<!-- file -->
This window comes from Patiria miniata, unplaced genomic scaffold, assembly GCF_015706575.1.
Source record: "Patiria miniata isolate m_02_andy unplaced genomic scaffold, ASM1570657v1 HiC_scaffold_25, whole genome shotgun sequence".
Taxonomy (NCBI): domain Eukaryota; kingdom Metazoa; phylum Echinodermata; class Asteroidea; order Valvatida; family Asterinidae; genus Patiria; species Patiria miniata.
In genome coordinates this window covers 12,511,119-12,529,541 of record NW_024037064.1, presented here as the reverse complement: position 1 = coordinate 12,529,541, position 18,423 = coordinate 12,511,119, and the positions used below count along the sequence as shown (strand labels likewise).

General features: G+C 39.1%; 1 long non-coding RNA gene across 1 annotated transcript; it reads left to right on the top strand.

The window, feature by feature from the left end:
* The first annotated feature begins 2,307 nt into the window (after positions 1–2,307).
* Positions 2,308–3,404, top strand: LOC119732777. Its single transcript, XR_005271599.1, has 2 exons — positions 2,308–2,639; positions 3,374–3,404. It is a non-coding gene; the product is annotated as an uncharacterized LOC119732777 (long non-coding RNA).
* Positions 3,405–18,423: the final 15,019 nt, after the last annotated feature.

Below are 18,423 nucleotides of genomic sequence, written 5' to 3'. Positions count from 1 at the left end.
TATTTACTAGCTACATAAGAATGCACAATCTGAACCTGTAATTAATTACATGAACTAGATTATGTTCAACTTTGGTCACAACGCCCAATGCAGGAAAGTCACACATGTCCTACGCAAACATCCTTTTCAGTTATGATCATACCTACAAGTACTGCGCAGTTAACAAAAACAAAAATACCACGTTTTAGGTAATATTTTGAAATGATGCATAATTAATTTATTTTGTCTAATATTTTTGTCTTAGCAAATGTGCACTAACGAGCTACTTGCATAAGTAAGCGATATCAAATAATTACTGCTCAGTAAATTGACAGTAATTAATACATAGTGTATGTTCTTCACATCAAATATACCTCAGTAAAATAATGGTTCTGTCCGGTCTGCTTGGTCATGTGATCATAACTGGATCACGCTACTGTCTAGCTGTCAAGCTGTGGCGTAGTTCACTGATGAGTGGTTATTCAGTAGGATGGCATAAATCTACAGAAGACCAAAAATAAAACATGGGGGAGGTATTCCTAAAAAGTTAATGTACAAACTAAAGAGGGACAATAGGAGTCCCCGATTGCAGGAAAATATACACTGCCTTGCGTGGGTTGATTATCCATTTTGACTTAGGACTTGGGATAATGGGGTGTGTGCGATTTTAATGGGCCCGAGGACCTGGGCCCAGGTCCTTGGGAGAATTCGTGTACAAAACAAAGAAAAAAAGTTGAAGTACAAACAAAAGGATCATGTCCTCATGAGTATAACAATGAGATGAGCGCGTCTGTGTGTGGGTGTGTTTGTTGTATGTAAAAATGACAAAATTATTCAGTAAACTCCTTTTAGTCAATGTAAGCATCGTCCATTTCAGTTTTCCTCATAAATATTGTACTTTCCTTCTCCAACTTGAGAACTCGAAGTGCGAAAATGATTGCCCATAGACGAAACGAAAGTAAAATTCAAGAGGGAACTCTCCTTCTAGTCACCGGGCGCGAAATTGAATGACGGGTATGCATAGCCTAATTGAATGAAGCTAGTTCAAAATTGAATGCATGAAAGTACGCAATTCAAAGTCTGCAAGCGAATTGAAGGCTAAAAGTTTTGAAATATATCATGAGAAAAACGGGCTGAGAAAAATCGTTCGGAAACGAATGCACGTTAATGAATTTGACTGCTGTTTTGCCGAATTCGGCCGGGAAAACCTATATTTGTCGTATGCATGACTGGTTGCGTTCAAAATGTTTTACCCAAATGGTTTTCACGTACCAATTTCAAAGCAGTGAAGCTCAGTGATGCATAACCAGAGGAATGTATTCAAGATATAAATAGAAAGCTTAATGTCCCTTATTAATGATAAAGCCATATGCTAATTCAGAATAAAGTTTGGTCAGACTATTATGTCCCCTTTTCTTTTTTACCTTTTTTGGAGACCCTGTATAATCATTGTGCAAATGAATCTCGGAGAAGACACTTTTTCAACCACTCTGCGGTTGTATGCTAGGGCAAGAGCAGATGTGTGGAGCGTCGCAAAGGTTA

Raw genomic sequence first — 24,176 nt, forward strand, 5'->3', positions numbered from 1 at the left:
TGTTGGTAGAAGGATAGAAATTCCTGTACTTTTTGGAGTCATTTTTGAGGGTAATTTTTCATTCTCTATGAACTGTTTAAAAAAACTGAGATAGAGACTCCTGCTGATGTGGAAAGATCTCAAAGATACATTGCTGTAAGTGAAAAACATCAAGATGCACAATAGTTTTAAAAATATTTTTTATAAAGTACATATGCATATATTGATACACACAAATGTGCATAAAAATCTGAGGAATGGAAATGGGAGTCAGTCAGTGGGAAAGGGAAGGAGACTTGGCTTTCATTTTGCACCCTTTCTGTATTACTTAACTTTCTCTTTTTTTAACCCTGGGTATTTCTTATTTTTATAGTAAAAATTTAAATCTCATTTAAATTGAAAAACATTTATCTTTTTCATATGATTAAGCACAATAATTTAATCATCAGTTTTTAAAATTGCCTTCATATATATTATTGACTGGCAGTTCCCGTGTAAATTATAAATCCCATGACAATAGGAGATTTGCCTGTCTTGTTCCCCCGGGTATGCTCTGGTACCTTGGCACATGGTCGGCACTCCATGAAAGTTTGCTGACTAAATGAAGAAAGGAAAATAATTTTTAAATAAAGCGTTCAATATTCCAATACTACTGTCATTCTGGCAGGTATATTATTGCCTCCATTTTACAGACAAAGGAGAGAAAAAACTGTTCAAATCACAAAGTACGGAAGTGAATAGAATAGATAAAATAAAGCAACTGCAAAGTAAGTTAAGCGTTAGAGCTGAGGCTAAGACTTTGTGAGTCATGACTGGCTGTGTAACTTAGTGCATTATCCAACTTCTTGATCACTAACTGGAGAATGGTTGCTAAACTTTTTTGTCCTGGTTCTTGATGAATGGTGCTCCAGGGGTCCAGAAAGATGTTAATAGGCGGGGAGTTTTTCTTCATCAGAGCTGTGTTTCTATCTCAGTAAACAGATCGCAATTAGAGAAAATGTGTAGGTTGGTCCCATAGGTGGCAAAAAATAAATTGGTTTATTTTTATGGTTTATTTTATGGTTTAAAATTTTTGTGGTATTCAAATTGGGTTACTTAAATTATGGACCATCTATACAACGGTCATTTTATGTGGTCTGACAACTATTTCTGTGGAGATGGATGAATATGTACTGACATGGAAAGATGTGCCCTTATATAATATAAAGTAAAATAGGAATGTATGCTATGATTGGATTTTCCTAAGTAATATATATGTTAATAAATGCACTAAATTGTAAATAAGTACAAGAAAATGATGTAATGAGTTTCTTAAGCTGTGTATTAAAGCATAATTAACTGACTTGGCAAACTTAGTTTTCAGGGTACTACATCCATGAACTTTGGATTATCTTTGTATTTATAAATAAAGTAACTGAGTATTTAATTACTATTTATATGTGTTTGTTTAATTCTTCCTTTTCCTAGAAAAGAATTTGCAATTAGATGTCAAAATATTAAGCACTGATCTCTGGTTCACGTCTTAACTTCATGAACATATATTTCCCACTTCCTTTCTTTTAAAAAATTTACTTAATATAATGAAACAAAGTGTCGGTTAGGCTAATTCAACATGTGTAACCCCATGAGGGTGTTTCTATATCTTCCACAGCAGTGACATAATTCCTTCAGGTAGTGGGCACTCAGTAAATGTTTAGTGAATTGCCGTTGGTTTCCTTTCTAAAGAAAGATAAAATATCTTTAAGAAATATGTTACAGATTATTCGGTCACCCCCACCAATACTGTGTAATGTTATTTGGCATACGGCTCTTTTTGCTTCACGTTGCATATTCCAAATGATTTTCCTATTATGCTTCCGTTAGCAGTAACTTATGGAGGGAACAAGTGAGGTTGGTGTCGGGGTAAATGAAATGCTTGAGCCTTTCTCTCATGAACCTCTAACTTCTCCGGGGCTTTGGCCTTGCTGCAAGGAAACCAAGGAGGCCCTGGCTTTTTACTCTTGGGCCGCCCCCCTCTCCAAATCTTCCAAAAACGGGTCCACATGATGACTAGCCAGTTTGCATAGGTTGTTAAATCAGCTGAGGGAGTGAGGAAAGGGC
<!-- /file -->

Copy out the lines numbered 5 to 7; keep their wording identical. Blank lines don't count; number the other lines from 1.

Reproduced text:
General features: G+C 39.1%; 1 long non-coding RNA gene across 1 annotated transcript; it reads left to right on the top strand.

The window, feature by feature from the left end:
* The first annotated feature begins 2,307 nt into the window (after positions 1–2,307).